All project ideas must first be approved by your teacher. The number one reason I've seen for rejected science fair projects is that the statement will not involve any testing or analysis. Simply building a model will not pass your teacher's approval. Your parents will also have to approve any work you may be doing in the house. They might not want you growing bacteria in their refrigerator!!
5. Is it safe?
Safety is key in any science experiment and must be considered before making the final decision on your science fair project. Your teacher should be able to guide you through any issues that may arise with your topic choice.
Color Changing Chemical Reaction
February 4, 2013 11:41:50 AM CST
Color Changing Chemicals
Chemistry Classroom Experiment
Video courtesy of TheAppleManDan
This fun classroom experiment will allow students to see the color reactions that appear when Manganeseis oxidized. Watch as the chemicals change from purple to blue to green to yellow to orange and finally to red. Using just a few chemicals from our stock, you can have a great exciting classroom experiment.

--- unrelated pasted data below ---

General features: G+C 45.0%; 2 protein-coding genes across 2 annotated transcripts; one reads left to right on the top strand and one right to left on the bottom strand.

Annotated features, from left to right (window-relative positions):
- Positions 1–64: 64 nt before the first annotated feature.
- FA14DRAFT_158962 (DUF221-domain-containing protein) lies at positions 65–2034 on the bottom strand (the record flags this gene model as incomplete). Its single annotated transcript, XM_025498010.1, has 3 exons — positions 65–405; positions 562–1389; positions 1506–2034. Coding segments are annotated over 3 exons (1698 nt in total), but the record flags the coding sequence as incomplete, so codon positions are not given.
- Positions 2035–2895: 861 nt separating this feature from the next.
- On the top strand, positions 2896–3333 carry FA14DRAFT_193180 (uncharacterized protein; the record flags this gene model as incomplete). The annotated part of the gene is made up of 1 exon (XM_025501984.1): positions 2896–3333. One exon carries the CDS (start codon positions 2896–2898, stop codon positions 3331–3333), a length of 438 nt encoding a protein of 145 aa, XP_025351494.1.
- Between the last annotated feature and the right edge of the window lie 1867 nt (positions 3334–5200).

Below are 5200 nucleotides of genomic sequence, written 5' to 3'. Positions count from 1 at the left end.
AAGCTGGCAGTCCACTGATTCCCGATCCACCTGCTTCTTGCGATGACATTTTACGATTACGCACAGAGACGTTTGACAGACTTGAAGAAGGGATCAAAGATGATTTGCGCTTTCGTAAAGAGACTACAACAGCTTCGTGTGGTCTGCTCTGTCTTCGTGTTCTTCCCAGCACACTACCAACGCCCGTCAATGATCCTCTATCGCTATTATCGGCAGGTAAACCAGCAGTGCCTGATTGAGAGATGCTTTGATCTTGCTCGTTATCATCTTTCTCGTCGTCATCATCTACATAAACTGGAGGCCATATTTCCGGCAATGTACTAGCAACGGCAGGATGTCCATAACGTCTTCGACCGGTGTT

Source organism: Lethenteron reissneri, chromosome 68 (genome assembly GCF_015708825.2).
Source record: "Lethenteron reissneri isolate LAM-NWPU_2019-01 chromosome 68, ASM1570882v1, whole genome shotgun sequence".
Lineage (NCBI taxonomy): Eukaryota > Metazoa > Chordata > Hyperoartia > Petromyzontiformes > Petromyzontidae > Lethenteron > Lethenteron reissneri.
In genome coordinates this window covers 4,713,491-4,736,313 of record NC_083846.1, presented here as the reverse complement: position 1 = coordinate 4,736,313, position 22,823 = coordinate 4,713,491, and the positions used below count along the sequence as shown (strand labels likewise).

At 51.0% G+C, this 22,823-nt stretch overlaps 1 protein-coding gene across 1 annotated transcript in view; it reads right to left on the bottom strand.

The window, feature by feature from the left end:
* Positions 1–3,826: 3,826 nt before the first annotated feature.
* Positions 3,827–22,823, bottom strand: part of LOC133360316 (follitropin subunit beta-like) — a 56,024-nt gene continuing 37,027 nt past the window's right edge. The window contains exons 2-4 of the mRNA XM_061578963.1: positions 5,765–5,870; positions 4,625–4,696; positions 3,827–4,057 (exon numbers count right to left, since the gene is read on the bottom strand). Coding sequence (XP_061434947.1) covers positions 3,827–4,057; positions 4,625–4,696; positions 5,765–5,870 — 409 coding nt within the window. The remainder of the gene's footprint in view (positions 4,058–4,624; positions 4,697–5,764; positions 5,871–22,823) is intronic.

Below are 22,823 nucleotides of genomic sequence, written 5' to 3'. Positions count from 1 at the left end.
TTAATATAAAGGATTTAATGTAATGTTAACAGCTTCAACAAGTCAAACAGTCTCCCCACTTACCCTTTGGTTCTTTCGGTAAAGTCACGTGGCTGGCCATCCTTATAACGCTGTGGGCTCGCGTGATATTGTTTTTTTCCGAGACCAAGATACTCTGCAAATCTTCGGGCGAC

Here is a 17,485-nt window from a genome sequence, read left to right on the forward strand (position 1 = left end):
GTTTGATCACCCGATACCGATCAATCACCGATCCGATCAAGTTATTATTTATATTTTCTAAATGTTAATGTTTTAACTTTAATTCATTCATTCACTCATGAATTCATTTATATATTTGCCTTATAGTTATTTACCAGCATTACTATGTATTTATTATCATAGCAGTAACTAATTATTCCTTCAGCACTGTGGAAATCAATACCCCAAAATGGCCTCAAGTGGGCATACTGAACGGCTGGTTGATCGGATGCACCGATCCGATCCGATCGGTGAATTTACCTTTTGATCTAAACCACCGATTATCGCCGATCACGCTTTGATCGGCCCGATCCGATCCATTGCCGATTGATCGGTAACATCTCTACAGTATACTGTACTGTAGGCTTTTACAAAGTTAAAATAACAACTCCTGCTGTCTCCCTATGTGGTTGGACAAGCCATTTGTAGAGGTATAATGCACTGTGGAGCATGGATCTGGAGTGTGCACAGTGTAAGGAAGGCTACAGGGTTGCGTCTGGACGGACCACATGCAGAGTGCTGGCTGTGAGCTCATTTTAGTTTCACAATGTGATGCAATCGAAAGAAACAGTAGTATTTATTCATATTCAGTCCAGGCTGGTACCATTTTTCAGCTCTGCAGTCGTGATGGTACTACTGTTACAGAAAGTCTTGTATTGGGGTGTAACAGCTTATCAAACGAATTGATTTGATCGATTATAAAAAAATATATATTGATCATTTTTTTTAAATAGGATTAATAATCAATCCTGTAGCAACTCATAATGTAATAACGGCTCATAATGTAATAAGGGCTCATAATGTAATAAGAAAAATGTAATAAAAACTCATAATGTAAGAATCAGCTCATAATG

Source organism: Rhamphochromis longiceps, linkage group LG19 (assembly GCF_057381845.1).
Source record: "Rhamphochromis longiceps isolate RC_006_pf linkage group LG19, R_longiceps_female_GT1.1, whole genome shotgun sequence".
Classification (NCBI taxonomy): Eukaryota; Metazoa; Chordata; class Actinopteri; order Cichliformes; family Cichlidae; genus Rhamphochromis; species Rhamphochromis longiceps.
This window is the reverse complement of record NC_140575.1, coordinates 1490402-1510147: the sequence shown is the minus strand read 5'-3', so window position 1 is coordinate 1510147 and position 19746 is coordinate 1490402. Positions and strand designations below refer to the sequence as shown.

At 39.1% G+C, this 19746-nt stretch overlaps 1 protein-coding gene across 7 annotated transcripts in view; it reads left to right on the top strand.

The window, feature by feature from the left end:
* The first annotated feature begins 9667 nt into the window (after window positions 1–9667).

- 1 - 1000ml Erlenmeyer Flask
- 2mg of Potassium Permanganate
- 10g of Sodium Hydroxide (Very corrosive, use caution)
- Magnetic Stirrer and Stir Bar (preferred, but not required)
- Distilled Water
1. Prepare one solution by dissolving the Sodium Hydroxide and Sugar in 750ml of distilled water. I would recommend using the stirrer to easily mix the Sodium Hydroxide, Sugar and Distilled Water.
2. Prepare the second solution by dissolving the 2mg of Potassium Permanganate in 250ml of distilled water. This should result in a light purple solution. You can add more or less Potassium Permanganate as you experiment.
3. Add the Potassium Permanganate to the Sugar solution on the stirrer. If you do not have a stirrer, you can mix the chemicals by slowly rotating the flask in your hand. (But please, pick up a stirrer for your classroom.)
4. Now watch as the chemical brightly change colors!